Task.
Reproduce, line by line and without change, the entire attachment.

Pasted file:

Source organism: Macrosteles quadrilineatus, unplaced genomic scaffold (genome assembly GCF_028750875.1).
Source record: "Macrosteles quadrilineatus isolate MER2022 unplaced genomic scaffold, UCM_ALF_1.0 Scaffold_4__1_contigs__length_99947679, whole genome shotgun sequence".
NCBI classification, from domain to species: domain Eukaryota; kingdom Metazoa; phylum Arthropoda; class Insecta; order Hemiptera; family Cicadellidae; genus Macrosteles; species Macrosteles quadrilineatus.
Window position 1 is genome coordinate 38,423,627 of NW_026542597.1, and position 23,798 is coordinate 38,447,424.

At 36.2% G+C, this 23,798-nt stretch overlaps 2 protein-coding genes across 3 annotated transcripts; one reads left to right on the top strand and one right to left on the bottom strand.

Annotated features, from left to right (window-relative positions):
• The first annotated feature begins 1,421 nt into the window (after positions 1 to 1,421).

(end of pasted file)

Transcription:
Source organism: Macrosteles quadrilineatus, unplaced genomic scaffold (genome assembly GCF_028750875.1).
Source record: "Macrosteles quadrilineatus isolate MER2022 unplaced genomic scaffold, UCM_ALF_1.0 Scaffold_4__1_contigs__length_99947679, whole genome shotgun sequence".
NCBI classification, from domain to species: domain Eukaryota; kingdom Metazoa; phylum Arthropoda; class Insecta; order Hemiptera; family Cicadellidae; genus Macrosteles; species Macrosteles quadrilineatus.
Window position 1 is genome coordinate 38,423,627 of NW_026542597.1, and position 23,798 is coordinate 38,447,424.

At 36.2% G+C, this 23,798-nt stretch overlaps 2 protein-coding genes across 3 annotated transcripts; one reads left to right on the top strand and one right to left on the bottom strand.

Annotated features, from left to right (window-relative positions):
• The first annotated feature begins 1,421 nt into the window (after positions 1 to 1,421).